On the first day of trial, the marshals arrested Small on the indictment pending against him immediately after serving Small the subpoena from Bowling to testify on behalf of Bowling at trial. Counsel was appointed for Small and, through counsel, Small asserted his Fifth Amendment right against self-incrimination refusing to testify on behalf of either the government or Bowling during Bowling's trial. The government refused to grant restricted immunity relating to the December 22, 1997 incident. The district court refused Bowling's request that the court grant immunity to Small.
Bowling argues his Sixth Amendment rights to confrontation and compulsory process were violated by the district court's refusal to require Small to testify. Bowling further contends the district court should have compelled the government to request immunity for Small or the district court should have granted judicial immunity to Small and limited the examination of Small to the events for which Bowling was on trial. In the alternative, Bowling contends the district court should have stricken the hearsay testimony given by Officer Burgess and other witnesses regarding Small's oral statements to them. Finally, Bowling challenges the sufficiency of the evidence, contending the evidence did not establish that Bowling entered into a knowing agreement with any individual other than Small, the government informant.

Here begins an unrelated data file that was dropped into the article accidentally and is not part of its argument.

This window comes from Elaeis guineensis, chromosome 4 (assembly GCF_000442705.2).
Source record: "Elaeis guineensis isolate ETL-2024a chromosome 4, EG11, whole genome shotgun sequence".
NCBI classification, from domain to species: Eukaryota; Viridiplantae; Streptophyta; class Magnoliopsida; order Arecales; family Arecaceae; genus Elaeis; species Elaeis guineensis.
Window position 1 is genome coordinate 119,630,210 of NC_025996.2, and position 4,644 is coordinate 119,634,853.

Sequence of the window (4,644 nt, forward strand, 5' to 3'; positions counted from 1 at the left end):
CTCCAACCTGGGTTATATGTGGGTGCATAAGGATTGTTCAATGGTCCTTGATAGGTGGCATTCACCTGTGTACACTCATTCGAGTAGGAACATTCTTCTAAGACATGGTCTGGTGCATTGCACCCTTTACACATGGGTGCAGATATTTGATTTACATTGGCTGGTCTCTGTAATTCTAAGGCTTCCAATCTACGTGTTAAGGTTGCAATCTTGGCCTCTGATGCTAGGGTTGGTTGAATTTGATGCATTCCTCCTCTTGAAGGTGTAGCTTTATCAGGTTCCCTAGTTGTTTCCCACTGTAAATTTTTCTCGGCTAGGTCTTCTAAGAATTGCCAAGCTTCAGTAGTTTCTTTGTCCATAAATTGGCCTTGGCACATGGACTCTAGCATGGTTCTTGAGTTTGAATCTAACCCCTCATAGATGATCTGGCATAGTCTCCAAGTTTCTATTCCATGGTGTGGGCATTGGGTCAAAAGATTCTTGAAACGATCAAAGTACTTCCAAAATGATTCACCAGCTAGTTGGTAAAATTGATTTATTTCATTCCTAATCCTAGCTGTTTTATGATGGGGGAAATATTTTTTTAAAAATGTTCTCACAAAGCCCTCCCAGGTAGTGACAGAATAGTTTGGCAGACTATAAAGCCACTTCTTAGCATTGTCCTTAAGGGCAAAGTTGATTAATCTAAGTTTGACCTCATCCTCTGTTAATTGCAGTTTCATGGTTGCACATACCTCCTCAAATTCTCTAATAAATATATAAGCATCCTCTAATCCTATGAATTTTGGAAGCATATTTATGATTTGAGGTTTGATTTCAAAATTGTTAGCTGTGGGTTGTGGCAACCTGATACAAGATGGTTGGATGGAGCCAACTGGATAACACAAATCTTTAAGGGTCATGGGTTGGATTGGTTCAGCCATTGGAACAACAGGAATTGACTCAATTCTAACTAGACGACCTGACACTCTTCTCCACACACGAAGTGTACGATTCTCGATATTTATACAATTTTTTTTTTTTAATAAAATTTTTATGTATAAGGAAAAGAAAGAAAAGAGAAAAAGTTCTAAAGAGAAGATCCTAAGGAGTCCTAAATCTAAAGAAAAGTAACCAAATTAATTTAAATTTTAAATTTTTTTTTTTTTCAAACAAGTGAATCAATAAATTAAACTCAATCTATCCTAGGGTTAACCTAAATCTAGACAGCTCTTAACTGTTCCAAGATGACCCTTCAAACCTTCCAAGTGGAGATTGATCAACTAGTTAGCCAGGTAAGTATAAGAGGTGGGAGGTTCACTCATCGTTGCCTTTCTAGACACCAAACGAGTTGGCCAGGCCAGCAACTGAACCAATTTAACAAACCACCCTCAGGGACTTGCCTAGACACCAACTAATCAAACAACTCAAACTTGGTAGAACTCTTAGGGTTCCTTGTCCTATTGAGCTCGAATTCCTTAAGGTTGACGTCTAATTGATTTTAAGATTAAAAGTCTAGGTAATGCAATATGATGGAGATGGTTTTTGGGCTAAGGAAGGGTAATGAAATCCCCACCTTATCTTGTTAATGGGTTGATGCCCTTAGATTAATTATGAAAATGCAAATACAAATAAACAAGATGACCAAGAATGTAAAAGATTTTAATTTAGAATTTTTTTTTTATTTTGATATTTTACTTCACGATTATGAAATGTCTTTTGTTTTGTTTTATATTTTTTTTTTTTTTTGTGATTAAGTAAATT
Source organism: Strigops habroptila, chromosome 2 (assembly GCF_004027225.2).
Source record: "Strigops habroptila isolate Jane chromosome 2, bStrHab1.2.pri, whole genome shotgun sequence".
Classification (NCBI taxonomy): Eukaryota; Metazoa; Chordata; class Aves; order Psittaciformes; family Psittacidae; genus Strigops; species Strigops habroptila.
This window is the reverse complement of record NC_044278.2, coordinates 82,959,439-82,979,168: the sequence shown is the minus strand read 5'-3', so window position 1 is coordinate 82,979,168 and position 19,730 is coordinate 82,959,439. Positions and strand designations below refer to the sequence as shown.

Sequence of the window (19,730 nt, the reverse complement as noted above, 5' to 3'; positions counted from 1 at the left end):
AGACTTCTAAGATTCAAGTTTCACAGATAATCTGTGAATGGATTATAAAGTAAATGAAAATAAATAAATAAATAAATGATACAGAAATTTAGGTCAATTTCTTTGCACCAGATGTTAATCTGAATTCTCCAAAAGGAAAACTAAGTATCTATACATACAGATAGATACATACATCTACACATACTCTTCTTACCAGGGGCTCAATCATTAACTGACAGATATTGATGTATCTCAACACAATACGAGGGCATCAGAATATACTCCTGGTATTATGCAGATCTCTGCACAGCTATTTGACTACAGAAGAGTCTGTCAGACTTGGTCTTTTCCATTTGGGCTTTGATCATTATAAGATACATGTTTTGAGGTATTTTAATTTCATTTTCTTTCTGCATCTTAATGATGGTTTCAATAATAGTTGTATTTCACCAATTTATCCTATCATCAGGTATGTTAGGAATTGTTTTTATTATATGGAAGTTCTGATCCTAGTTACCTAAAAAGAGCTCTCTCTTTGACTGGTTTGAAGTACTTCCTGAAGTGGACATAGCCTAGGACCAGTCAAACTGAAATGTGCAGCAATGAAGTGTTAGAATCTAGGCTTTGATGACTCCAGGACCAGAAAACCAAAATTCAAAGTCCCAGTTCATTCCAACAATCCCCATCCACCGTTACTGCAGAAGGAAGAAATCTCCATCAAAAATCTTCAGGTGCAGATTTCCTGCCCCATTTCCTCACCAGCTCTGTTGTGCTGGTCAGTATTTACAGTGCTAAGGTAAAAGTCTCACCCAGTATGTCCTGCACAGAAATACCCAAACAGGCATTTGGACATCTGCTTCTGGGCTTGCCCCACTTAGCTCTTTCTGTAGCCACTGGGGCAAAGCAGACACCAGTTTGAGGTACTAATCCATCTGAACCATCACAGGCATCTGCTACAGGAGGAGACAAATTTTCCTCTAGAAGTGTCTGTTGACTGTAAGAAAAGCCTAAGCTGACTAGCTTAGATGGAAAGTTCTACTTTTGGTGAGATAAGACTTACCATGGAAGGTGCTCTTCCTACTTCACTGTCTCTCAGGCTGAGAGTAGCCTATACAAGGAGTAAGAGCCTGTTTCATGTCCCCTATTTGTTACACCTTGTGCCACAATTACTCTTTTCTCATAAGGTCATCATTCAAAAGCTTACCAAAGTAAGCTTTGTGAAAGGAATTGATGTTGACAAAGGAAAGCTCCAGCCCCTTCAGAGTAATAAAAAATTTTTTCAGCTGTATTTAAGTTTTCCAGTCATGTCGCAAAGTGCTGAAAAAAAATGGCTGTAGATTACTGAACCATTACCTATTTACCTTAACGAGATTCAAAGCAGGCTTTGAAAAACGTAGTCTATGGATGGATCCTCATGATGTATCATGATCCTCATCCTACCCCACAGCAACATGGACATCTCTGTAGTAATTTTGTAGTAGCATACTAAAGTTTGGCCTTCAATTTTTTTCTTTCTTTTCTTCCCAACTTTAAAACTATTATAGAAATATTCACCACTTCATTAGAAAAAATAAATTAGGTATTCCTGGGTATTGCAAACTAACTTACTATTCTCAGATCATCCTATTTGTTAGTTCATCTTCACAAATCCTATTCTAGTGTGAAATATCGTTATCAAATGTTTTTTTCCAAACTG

Asserting a Sixth Amendment violation, Bowling argues the district court should have required Small to testify at Bowling's trial, despite Small's assertion of his Fifth Amendment right against self-incrimination. Bowling's Sixth Amendment right to compulsory process, however, does not include the right to compel a witness to waive his or her Fifth Amendment privilege against self-incrimination. United States v. Carr, 67 F.3d 171, 176 (8 th Cir. 1995), cert. denied, 516 U.S. 1182 (1996); United States v. Robaina, 39 F.3d 858, 862 (8 th Cir. 1994).
Bowling contends the district court should have either required the government to grant immunity to Small or granted "judicial" immunity to Small. We reject Bowling's arguments. It is well settled that "use immunity can only be granted when it is formally requested by the Attorney General." United States v. Warfield, 97 F.3d 1014, 1020 (8 th Cir. 1996), cert. denied, 520 U.S. 1110 (1997) (citing Robaina, 39 F.3d at 863). The district court, therefore, lacked authority to compel the government to request immunity for Small. Additionally, "'[t]he district court did not have the authority to grant [Small] immunity because this court has consistently refused to recognize the concept of judicial immunity.'" United States v. Ayers, 138 F.3d 360, 363 (8 th Cir.), cert. denied, 525 U.S. 895 (1998) (quoting United States v. Stewart, 122 F.3d 625, 627 (8 th Cir. 1997)). The district court did not err in refusing to compel the government to request use immunity or to grant judicial immunity to Small.